The author of the Marriage (Definition of Marriage) Amendment Bill has delivered the first submission on it to the Government Administration Select Committee at Parliament.
âAt the outset, much of the opposition has been motivated by a basic premise that some people consider homosexuality is unacceptable or a sin,â she said.
âThere have been attempts to revisit issues that have already been determined. In other words some opponents need to be honest and declare that what they truly seek is to repeal the Homosexual Law Reform Act 1986.â
Wall said this is shown by the number of vocal opponents who argue from a first principle position of homosexuality being a sin and homosexuals being sinners, and the position of switching to being against civil unions to now supporting them in order to oppose marriage equality.
She added the decriminalisation of homosexuality between men in 1986 and the extension of the grounds of unlawful discrimination to sexual orientation in 1993 are democratically agreed and are necessary steps that have evolved in New Zealand from the original Universal Declaration of Human Rights in 1948.
âA number of people have raised the fact that non-heterosexual couples should be satisfied with civil unions and not be able to enter the institution of marriage because there is the choice to formalise relationships with civil unions. There is no logical or rational base on which a heterosexual couple should be able to choose to commit to each other by way of civil union or marriage and non-heterosexual couples are unable to exercise that same choice,â she said in her submission.
Wall also touched on those in opposition to the Bill issuing press releases on a regular basis that contain âmistruths and misleading information,â such as claiming Churches will be forced to marry any couple issued with a licence, which she said was âplainly wrongâ and âhas never been the situationâ as Ministers have always been able to refuse to officiate for whatever reason they want and this would remain unchanged.
She said the opposition also claimed she had personally acknowledged that the Bill would force Churches to perform same-sex marriages in Church halls â but the law already prohibits any body or organisation from refusing to offer goods or services to the public on such grounds, and her Bill does nothing to change this.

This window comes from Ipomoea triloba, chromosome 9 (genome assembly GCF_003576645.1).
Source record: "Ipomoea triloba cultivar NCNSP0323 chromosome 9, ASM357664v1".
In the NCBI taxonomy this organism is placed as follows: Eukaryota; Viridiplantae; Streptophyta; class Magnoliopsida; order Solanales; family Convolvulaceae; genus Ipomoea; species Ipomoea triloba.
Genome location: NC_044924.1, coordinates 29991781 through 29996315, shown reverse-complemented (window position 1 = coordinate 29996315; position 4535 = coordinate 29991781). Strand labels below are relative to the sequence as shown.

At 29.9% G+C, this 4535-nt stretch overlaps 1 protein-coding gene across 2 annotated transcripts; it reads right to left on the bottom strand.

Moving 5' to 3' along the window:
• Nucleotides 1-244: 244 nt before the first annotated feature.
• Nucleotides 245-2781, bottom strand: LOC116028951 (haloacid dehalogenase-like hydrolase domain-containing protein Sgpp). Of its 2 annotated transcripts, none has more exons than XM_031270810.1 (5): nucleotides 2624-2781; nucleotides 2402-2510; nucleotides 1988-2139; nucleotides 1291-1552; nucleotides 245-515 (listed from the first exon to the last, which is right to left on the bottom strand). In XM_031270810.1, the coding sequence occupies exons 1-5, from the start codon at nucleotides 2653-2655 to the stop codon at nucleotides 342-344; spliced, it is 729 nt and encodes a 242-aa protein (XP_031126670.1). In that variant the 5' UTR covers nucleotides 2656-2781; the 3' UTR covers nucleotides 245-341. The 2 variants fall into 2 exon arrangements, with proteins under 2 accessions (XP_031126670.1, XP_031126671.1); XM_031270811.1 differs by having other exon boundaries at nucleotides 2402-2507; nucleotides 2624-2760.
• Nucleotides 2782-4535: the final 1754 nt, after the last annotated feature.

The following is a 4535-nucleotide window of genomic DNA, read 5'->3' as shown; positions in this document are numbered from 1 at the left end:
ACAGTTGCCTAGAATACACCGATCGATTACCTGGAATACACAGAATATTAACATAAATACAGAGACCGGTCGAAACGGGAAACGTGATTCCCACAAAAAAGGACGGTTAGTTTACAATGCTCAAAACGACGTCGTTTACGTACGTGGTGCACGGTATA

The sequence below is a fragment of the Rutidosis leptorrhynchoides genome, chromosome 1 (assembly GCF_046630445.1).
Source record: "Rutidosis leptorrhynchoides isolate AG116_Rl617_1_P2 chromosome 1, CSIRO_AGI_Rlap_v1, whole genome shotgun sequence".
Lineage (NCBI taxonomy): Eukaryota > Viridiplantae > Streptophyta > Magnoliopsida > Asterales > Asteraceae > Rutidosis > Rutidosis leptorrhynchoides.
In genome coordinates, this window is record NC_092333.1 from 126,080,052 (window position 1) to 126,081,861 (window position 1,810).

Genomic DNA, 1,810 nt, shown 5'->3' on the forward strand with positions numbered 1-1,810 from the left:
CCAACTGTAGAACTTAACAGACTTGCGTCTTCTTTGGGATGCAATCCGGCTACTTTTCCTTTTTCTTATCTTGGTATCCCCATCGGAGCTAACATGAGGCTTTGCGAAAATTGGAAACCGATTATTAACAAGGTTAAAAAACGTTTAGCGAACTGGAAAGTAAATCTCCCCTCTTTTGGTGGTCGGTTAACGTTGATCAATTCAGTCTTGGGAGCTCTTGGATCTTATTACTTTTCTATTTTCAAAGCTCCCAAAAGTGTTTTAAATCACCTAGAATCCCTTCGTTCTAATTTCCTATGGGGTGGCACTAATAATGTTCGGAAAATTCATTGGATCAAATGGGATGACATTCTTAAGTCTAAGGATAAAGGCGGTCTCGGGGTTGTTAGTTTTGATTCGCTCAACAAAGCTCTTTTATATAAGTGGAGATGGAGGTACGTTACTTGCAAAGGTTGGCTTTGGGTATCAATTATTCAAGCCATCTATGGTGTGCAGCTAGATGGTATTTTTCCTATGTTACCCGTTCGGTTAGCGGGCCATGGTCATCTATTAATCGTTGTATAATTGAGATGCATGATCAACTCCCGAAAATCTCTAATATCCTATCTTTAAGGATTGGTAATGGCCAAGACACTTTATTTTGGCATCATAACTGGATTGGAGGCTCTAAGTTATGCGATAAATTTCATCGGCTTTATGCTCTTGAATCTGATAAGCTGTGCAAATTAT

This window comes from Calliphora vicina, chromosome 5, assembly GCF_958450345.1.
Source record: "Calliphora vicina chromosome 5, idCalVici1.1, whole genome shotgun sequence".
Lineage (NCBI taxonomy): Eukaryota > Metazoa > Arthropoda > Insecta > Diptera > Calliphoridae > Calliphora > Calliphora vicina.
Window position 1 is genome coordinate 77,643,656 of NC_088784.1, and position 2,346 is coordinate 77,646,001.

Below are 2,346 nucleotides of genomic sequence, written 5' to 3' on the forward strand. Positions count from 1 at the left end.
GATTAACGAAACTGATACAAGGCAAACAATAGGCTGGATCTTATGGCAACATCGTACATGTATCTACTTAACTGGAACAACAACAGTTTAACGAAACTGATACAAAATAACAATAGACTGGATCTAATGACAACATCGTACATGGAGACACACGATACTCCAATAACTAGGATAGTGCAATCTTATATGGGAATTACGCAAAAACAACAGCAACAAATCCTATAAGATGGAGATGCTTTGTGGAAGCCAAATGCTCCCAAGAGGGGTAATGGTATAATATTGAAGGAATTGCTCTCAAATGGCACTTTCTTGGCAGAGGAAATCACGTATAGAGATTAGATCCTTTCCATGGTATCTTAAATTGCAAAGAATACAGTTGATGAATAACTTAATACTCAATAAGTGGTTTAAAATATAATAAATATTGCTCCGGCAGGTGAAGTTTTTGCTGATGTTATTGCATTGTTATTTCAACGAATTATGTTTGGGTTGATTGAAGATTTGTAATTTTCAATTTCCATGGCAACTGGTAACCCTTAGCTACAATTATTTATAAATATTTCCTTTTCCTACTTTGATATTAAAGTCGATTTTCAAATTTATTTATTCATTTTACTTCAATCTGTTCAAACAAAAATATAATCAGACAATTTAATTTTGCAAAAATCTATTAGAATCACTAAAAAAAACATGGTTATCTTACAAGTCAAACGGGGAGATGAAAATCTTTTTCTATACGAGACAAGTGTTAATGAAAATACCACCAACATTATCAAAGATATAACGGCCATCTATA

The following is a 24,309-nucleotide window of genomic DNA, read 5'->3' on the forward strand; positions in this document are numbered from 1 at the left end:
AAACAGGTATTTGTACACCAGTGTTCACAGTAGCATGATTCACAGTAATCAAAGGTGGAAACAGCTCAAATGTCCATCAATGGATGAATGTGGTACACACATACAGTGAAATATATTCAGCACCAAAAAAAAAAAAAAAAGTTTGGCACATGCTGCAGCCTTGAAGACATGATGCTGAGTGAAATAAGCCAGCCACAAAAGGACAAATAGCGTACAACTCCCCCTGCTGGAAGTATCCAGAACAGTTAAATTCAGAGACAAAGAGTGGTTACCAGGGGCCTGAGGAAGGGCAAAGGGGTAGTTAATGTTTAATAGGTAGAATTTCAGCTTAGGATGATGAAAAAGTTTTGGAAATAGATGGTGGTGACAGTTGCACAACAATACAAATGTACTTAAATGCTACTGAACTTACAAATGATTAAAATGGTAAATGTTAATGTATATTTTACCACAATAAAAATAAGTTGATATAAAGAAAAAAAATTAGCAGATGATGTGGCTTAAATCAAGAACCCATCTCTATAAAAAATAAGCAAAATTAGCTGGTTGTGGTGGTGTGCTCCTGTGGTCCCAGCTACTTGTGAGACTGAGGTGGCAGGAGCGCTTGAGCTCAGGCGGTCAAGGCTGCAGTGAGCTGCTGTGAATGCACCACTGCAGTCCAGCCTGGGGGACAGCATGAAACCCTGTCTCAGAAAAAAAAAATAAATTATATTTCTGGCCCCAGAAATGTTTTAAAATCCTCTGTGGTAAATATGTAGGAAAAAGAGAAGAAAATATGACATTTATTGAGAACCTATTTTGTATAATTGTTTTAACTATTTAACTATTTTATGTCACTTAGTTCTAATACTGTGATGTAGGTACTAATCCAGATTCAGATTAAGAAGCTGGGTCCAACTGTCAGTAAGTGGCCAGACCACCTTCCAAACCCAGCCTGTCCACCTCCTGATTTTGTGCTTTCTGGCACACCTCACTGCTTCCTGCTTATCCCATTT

âTo suggest this Bill changes that is disingenuous and is a desperate and deliberate attempt to provoke a response based on misinformation,â she stated.
Wall also covered what she terms the âridiculous âslippery slopeâ argument that has been raisedâ.
âThis Bill is about eliminating discrimination and inequality in the civil and social institution of marriage. Polygamy, bigamy, bestiality and incest are criminal offences and will remain so,â she told the committee.
âIt is insulting for people to even raise such issues within the context of a discussion about marriage equality.
âSuch arguments are a reflection of the true attitudes of those proposing them as it reflects their attitude toward those who are currently discriminated against, homosexual or non-heterosexual New Zealanders, by the current administration of our Marriage Act 1955.
âThat is a discussion we have already had - homosexual New Zealanders are able to live free, open and honest lives and this reality underpins my Bill. Marriage is the fundamental unit in society as a social and civil institution. It is one that many couples contemplate, the ideal or fairy tale to find one's life partner and it is the choice to enter that institution that my Bill seeks.â
Wall concludes that her Bill does not give any group of people greater rights and adds she believes itâs a generational issue.
âThis is a concept well understood by younger people - those who are the future of our country and who this Bill is particularly relevant to, given the choices they will make as they progress through their lives in forming and founding their own families.â
Wall says marriage equality will send a strong message that as a society we value all people, regardless of sex, sexual orientation or gender identity and that we pay more than lip service to the United Nations Declaration of Human Rights that all people are born free and equal in dignity and rights.
âA number of vocal opponents have clearly articulated the message that if you are homosexual or transgender you are not entitled to the same rights that they have,â she said.
âSuch an attitude is bigoted and discriminatory and just plain unfair.
âImagine how a homosexual or transgender person feels -
being told that they are not entitled to all that is available to other people,
that they do not deserve to have the same rights,â Wall said.
âFor many coping with their sexuality and the challenges that brings is difficult enough - without the overt prejudice that is clearly directed towards them often in the name of religion or culture.â
You can read Louisa Wallâs full submission here.